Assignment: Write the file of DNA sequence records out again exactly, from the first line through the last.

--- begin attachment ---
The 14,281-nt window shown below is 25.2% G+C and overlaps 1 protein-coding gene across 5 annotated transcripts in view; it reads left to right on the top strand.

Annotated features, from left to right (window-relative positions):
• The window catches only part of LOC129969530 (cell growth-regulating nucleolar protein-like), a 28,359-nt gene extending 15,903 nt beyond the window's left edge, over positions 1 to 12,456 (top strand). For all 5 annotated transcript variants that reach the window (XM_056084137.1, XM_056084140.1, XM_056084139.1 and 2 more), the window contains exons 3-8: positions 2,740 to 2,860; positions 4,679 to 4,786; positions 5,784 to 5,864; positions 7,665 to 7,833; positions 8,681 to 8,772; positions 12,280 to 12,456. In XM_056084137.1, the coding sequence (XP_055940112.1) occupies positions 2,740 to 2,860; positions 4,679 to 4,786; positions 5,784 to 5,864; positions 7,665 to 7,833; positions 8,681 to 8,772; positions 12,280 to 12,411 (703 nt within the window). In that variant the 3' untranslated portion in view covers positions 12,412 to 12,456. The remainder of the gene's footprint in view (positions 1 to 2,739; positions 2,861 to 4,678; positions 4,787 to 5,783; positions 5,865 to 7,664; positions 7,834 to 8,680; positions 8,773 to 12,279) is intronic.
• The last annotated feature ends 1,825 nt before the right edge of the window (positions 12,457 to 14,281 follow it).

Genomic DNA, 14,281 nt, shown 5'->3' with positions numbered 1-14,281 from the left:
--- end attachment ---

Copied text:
The 14,281-nt window shown below is 25.2% G+C and overlaps 1 protein-coding gene across 5 annotated transcripts in view; it reads left to right on the top strand.

Annotated features, from left to right (window-relative positions):
• The window catches only part of LOC129969530 (cell growth-regulating nucleolar protein-like), a 28,359-nt gene extending 15,903 nt beyond the window's left edge, over positions 1 to 12,456 (top strand). For all 5 annotated transcript variants that reach the window (XM_056084137.1, XM_056084140.1, XM_056084139.1 and 2 more), the window contains exons 3-8: positions 2,740 to 2,860; positions 4,679 to 4,786; positions 5,784 to 5,864; positions 7,665 to 7,833; positions 8,681 to 8,772; positions 12,280 to 12,456. In XM_056084137.1, the coding sequence (XP_055940112.1) occupies positions 2,740 to 2,860; positions 4,679 to 4,786; positions 5,784 to 5,864; positions 7,665 to 7,833; positions 8,681 to 8,772; positions 12,280 to 12,411 (703 nt within the window). In that variant the 3' untranslated portion in view covers positions 12,412 to 12,456. The remainder of the gene's footprint in view (positions 1 to 2,739; positions 2,861 to 4,678; positions 4,787 to 5,783; positions 5,865 to 7,664; positions 7,834 to 8,680; positions 8,773 to 12,279) is intronic.
• The last annotated feature ends 1,825 nt before the right edge of the window (positions 12,457 to 14,281 follow it).

Genomic DNA, 14,281 nt, shown 5'->3' with positions numbered 1-14,281 from the left: